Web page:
PADDY HEANEY: It’s the journey, not the destination, that makes it worthwhile

WE’RE at the Subiaco Oval in Perth. It’s the first Test. Sitting in the press box, I can see that Páraic Duffy has stationed himself at the edge of the tunnel where the players will come onto the pitch.

I wonder why the Director-General of the GAA hasn’t taken his seat in the VIP section so I keep watching.

Eventually, the Irish squad emerges from the dressing room. When Darren Hughes appears, Duffy steps out and slaps his fellow Monaghan man on the back of the shoulders.

Very quickly, it all makes sense. But a few days later I challenged Páraic Duffy about his conduct. It was a bit of light-hearted banter.

I told Páraic his behaviour was most unbecoming. Given his position, I said he couldn’t afford himself the luxury of being so parochial in his outlook.

As the chief executive of a 32-county organisation, if he was going to encourage one player, then he had to encourage them all and he couldn’t just be singling out his fellow Monaghan men.

A peace-broker rather than a warmonger, Páraic Duffy is a diplomat to his bones. I assumed he would gently deflect my allegations of favouritism. I was wrong. Páraic met me head on. He told me that he had coached Darren Hughes at Scotstown. He said he had watched Darren’s progression from underage player to county minor to county senior. And on the day that Darren Hughes ran onto a field with an Ireland jersey on his shoulders, Duffy told me in no uncertain terms that he would be damned if he was going to make any apologies for wishing him good luck.

Delivered with good humour, it was an excellent retort. And the real beauty of Duffy’s response is that it crystallises the very essence of the GAA. In short, he was saying: ‘Yes, I might very well be the Director-General of the GAA. But first and foremost, I’m a Monaghan man and I’m never going to make any attempt to disguise that fact.’ This is what defines the GAA.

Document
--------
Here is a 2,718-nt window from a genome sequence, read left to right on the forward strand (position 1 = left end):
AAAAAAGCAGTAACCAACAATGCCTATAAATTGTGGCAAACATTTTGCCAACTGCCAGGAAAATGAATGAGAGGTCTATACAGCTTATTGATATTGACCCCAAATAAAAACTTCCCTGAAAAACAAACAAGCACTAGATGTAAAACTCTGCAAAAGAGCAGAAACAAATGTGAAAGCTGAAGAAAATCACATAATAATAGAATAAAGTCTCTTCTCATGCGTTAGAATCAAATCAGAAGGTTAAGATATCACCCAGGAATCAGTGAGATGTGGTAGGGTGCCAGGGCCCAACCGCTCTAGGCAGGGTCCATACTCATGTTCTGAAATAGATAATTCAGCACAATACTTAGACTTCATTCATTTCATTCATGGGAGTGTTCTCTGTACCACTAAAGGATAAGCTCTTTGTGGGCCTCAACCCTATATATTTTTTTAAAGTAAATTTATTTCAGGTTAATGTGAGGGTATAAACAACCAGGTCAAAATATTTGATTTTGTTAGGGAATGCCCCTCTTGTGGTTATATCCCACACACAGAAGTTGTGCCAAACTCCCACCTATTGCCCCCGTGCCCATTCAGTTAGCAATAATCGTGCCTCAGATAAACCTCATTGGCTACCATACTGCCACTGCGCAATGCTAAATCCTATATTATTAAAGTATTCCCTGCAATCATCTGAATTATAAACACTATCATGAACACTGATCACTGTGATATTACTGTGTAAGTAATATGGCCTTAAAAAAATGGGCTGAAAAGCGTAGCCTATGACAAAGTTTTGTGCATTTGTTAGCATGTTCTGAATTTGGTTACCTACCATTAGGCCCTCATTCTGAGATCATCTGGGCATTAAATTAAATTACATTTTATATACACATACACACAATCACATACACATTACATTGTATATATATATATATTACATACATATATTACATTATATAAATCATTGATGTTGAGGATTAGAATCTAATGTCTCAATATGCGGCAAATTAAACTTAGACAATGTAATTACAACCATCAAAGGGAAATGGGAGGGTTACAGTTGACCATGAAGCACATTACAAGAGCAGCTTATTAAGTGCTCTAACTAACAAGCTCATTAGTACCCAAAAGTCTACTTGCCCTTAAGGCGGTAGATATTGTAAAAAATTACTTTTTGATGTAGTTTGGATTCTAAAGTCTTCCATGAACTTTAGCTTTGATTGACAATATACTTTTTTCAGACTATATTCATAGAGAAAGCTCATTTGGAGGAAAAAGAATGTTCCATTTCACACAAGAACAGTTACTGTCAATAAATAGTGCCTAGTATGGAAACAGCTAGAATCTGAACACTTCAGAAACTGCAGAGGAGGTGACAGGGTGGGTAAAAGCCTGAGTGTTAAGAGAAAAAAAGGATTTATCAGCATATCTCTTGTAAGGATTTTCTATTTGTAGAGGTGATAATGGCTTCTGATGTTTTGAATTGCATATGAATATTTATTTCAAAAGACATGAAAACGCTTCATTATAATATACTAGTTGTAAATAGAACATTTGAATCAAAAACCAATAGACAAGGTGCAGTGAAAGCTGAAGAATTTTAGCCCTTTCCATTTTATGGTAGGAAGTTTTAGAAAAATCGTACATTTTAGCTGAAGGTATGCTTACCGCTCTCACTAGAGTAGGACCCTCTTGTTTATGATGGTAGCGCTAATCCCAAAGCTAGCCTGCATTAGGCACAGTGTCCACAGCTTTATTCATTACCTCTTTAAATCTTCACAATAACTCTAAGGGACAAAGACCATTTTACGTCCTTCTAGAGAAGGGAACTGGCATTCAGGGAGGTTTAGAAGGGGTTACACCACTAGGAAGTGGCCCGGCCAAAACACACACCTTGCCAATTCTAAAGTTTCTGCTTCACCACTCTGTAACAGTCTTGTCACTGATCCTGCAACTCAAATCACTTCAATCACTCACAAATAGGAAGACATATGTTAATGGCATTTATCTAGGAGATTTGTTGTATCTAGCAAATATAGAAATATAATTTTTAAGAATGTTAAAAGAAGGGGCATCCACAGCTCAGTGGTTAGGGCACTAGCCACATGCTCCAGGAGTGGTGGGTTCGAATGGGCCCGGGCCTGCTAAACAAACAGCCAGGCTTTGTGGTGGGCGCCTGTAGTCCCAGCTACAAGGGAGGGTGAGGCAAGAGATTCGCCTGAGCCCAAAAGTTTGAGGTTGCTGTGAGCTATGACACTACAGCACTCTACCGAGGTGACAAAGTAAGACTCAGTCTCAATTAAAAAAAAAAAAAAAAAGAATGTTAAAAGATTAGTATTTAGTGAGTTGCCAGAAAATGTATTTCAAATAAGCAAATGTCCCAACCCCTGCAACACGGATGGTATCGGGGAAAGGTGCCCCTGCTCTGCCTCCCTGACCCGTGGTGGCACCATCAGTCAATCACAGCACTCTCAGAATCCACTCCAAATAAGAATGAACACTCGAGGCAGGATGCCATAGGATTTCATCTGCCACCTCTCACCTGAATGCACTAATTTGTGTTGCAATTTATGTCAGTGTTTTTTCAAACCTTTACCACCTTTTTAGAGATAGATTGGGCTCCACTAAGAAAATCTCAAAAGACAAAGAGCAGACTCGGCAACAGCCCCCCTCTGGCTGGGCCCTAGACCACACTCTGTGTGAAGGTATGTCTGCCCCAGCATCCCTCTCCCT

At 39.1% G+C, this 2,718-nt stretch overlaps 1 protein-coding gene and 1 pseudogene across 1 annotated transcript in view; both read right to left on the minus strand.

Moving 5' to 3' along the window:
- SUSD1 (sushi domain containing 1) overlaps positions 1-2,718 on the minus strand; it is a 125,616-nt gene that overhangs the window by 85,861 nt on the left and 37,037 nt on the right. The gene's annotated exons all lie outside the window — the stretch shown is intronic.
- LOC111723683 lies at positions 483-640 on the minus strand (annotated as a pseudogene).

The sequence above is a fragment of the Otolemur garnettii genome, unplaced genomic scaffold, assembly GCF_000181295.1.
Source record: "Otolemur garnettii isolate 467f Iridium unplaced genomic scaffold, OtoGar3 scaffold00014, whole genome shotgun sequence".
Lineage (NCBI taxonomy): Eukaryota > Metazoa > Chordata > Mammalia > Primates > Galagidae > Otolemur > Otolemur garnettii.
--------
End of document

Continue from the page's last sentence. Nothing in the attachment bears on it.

It is parochial to the core and unapologetically so. You stick to where you are from, and you stick at it.

For many supporters, this often involves suffering through many lean years. Sometimes the waiting seems interminable. Ultimately, however, when success does come, the long famine only makes the feast taste even sweeter. Consider the outpouring of joy that followed Limerick’s triumph in the Munster hurling final.

On Saturday, Cavan’s fans also flooded onto Celtic Park as they celebrated their victory over Derry.

Then on Sunday, we had Monaghan’s shock victory over the All-Ireland champions.

It was the scenes in Clones that got me thinking about Páraic Duffy. Naturally, he will have enjoyed Monaghan’s success. But he will also have savoured the performances that were delivered by Darren and Kieran Hughes. Having coached them at Scotstown, Duffy will feel he has played his own small part in helping Monaghan end their 25-year separation from the Anglo-Celt Cup. Like all seasoned GAA men, Páraic Duffy has learned that with patience and perseverance, almost anything is possible.

Kieran McGeeney is another individual who understands the importance of those two qualities. Back when he was still playing, he once told me a story about his early days in the Armagh panel.